Is Jumia Stock a Buy?

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Jumia Technologies (NYSE:JMIA) is aiming to become the de facto online marketplace and digital payments provider for the entire African continent, which sounds like an amazing opportunity. And indeed, it might be quite a rewarding long-term investment in time. But for now, Jumia is still a money-losing machine.

It reported earnings results for the first quarter on May 11. The company’s operating loss for the quarter was 33.7 million euros ($41.1 million). That was greatly improved from its operating loss of 43.7 million euros in the first quarter of 2020, but it’s still substantial.

However, even with ongoing losses like these, there are some reasons to be excited about Jumia.

A woman is happily surprised by what she sees on a computer.

Image source: Getty Images.

Here’s what’s exciting about Jumia

First off, pattern recognition is a key trait of successful investors. Over the years, some of the greatest investments were companies that set out to do what Jumia is trying to do. In North America, we have Amazon, up over 160,000% since its initial public offering. And in South America, there’s MercadoLibre, which is up almost 5,000% since it went public. Even if Jumia can achieve only a fraction of the success these companies have enjoyed, it has amazing upside potential considering its market capitalization is still under $3 billion.

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But perhaps the most compelling reason to give Jumia stock a hard look is due to one of the biggest global trends that hardly anyone is talking about. Africa’s population is expected to double over the next 30 years — the sharpest growth anywhere on the planet. If current trends continue, Nigeria (one of Jumia’s core markets) will have a larger population than the U.S. by 2050.

In short, Jumia is focused on bringing e-commerce and digital payments to what’s perhaps the fastest-growing and most underserved regions in the world. This alone makes it an interesting opportunity.

Moreover, the way Jumia is pursuing this could be very scalable. The company recently moved away from prioritizing first-party sales. Rather, it’s focused on developing the infrastructure and logistics to make e-commerce possible. As more consumers and businesses in Africa embrace the digital-commerce trend, Jumia could be one of the only companies prepared to facilitate the shift.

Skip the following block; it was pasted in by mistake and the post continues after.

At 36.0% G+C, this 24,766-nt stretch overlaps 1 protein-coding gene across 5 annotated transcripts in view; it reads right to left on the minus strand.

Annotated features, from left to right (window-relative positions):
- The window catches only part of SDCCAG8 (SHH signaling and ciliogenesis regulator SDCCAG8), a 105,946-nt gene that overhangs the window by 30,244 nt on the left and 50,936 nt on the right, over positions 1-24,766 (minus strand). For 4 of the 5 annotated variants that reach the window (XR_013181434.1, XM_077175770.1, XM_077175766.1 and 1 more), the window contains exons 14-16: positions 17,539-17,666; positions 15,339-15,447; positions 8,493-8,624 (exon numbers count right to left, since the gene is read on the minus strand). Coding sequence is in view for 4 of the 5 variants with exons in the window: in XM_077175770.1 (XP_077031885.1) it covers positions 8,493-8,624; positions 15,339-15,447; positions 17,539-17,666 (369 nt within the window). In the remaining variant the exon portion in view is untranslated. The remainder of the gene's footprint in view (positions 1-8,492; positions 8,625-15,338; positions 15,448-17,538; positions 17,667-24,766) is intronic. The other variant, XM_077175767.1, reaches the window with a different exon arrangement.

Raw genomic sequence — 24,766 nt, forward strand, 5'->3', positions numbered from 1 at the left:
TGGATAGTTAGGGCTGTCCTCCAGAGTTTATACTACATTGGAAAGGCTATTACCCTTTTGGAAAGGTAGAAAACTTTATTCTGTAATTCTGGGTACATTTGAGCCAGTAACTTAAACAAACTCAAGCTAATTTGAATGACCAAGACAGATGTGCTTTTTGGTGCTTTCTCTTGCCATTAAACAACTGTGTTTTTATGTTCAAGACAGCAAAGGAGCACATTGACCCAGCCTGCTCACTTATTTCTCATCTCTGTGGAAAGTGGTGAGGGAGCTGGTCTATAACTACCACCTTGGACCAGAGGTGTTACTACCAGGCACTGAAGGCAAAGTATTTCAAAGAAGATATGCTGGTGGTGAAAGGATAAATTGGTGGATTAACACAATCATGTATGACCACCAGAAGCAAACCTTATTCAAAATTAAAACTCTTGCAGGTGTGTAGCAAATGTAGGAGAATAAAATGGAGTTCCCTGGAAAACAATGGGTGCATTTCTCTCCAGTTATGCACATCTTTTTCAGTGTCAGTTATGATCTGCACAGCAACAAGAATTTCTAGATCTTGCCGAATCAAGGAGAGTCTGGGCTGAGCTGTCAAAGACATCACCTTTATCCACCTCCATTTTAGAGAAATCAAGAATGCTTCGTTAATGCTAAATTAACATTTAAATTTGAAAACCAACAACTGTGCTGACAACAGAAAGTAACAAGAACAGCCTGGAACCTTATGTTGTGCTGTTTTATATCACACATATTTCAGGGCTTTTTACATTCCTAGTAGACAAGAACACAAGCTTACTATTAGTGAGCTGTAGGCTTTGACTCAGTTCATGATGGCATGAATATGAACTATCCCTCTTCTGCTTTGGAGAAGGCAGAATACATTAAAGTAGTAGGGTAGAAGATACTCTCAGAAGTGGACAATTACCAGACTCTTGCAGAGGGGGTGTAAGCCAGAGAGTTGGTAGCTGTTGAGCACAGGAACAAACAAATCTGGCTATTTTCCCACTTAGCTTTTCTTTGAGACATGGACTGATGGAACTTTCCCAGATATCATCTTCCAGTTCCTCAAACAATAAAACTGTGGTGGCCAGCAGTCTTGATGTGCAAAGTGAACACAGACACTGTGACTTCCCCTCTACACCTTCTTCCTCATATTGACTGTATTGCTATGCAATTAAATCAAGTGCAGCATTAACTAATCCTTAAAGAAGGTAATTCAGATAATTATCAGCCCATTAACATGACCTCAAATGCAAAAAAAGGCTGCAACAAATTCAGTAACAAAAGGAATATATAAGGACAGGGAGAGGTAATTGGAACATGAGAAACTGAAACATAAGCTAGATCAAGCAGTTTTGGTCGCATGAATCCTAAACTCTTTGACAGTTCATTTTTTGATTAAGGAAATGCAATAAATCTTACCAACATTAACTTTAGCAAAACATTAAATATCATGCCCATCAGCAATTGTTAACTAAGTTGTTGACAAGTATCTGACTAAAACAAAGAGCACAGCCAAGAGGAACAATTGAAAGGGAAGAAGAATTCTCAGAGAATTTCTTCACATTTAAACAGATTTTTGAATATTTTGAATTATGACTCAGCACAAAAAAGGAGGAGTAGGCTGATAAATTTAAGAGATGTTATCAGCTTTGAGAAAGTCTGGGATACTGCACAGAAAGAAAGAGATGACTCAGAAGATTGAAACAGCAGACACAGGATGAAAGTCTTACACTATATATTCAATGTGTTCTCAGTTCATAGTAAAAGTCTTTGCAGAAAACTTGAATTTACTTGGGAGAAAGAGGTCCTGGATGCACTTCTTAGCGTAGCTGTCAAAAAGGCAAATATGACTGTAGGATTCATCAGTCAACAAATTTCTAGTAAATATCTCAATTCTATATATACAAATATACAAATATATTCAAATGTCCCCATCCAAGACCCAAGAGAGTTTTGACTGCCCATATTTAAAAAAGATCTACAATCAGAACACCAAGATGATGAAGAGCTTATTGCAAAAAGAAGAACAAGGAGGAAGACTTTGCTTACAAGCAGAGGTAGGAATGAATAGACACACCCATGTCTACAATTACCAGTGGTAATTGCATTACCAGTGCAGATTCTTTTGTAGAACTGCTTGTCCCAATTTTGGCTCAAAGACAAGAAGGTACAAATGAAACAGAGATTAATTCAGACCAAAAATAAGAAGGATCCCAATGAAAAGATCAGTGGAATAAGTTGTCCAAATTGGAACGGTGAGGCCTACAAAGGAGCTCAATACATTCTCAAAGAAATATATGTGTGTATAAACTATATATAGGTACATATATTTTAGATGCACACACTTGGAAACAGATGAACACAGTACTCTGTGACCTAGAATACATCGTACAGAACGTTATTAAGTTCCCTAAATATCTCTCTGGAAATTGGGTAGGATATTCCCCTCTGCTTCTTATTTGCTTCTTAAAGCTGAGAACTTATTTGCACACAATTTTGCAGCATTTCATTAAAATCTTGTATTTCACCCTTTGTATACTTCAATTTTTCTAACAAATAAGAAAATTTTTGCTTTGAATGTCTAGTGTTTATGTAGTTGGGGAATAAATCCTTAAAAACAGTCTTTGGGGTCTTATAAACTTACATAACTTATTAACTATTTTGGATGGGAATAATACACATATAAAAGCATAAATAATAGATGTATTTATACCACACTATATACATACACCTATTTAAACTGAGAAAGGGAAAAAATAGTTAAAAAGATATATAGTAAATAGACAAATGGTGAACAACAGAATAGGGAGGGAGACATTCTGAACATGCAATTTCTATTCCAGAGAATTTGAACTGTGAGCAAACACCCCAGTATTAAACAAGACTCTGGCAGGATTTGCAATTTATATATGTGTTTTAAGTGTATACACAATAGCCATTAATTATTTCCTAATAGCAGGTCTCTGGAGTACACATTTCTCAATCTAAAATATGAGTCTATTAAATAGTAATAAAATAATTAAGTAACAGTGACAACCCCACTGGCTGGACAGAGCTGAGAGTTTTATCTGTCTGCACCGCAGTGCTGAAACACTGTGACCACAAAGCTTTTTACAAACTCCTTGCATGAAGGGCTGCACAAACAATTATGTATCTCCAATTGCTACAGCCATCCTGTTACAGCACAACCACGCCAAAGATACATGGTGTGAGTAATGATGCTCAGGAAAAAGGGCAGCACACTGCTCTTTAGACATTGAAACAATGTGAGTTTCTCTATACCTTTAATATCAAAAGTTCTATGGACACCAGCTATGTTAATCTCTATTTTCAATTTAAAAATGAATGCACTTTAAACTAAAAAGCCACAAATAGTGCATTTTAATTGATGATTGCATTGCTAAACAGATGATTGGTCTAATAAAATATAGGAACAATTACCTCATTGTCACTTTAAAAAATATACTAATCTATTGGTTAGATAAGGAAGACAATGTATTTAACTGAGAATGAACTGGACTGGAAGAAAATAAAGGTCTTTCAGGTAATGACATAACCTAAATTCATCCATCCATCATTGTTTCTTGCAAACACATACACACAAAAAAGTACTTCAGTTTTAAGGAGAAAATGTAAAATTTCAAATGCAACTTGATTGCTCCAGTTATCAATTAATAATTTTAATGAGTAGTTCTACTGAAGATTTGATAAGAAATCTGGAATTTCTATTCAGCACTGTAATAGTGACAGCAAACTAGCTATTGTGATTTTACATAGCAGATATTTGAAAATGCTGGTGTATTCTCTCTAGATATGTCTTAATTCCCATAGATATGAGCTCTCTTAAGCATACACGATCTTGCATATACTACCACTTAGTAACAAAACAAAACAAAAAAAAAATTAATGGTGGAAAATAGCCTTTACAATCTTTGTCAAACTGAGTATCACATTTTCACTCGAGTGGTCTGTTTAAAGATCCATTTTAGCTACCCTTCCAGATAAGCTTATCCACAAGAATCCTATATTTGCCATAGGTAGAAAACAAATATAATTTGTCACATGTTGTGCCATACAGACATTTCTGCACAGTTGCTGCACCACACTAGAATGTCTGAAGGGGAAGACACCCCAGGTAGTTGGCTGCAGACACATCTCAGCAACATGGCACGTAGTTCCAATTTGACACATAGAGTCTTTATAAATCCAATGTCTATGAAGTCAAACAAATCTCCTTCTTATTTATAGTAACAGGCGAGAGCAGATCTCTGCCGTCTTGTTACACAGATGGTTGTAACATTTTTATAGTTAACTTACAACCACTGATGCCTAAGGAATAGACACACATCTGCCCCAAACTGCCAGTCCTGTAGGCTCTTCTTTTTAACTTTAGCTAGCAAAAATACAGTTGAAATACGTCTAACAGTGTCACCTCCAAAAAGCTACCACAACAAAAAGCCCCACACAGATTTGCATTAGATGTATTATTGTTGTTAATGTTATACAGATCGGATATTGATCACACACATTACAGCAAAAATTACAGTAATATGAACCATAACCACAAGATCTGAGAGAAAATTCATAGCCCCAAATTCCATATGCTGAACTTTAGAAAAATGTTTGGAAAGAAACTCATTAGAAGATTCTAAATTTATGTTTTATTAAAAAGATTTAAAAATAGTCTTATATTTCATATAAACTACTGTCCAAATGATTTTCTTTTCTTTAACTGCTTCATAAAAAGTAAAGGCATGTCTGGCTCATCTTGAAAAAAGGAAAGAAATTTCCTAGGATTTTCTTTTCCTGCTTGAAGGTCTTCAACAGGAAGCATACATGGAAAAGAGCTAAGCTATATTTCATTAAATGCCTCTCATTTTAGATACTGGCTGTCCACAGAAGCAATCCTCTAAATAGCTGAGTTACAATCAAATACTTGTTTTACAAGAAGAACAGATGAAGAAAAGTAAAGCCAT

A man in Nigeria holds a box from Jumia.

Image source: Jumia Technologies.

The present hurdles to overcome

Jumia is working on inventory management and shipping logistics. This infrastructure buildout is pricey but necessary. So we can give the company a partial pass for ongoing operating losses for now. What matters more at the moment is growth in sales volume, customers, and payment volume. These three things are indicators of the adoption of Jumia’s platform.

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Jumia is growing in all three areas, but the growth is modest. In 2020, its active customer base grew 12% year over year while gross merchandise volume (GMV) fell 19%. However, the dip in GMV was due to a 46% drop in first-party sales, which was intentional. In the first quarter, GMV was down 13% from the comparable quarter of 2020 due to a 35% drop in first-party sales. But active customers were up 7% in the first quarter. From these two reports, we can say third-party sales and new customers are growing, but at a modest pace.

Payment-volume growth for JumiaPay looks much better on the surface. For 2020, total payment volume (TPV) was up 58% from 2019. And for the first quarter, TPV was up 35%. However, this is strong growth from a small starting point. TPV was only 43 million euros in the first quarter. For perspective, first-quarter TPV for MercadoLibre’s Mercado Pago was $14.7 billion, up 82% year over year — much better growth from a much higher starting point.

To summarize, Jumia is well positioned with a growing global population. But adoption has yet to reach an inflection point. Therefore, today’s investor will need to demonstrate extreme patience when buying Jumia stock. If it pays off, it will take time.

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The verdict

Jumia isn’t a stock I intend to purchase right now. I want to see more from this company before I allocate my investing dollars, even if I risk hopping onto the bandwagon a little late. After all, if Africa’s digital opportunity is as big as some believe, I can be late to the party and still earn good long-term returns.

Specifically, I want to see an uptick in growth rates for GMV, new customers, and TPV. Additionally, remember that JumiaPay isn’t being monetized right now. If management lays out a monetization plan, that would be something that would make me reconsider buying shares.

But if someone wanted to pick up some shares of Jumia today, I would recommend buying a small position in a diversified portfolio, understanding this is a riskier holding. I would also buy with a minimum holding period of five years, to give the company time to finally reach an inflection point for growth. 

This article represents the opinion of the writer, who may disagree with the “official” recommendation position of a Motley Fool premium advisory service. We’re motley! Questioning an investing thesis — even one of our own — helps us all think critically about investing and make decisions that help us become smarter, happier, and richer.



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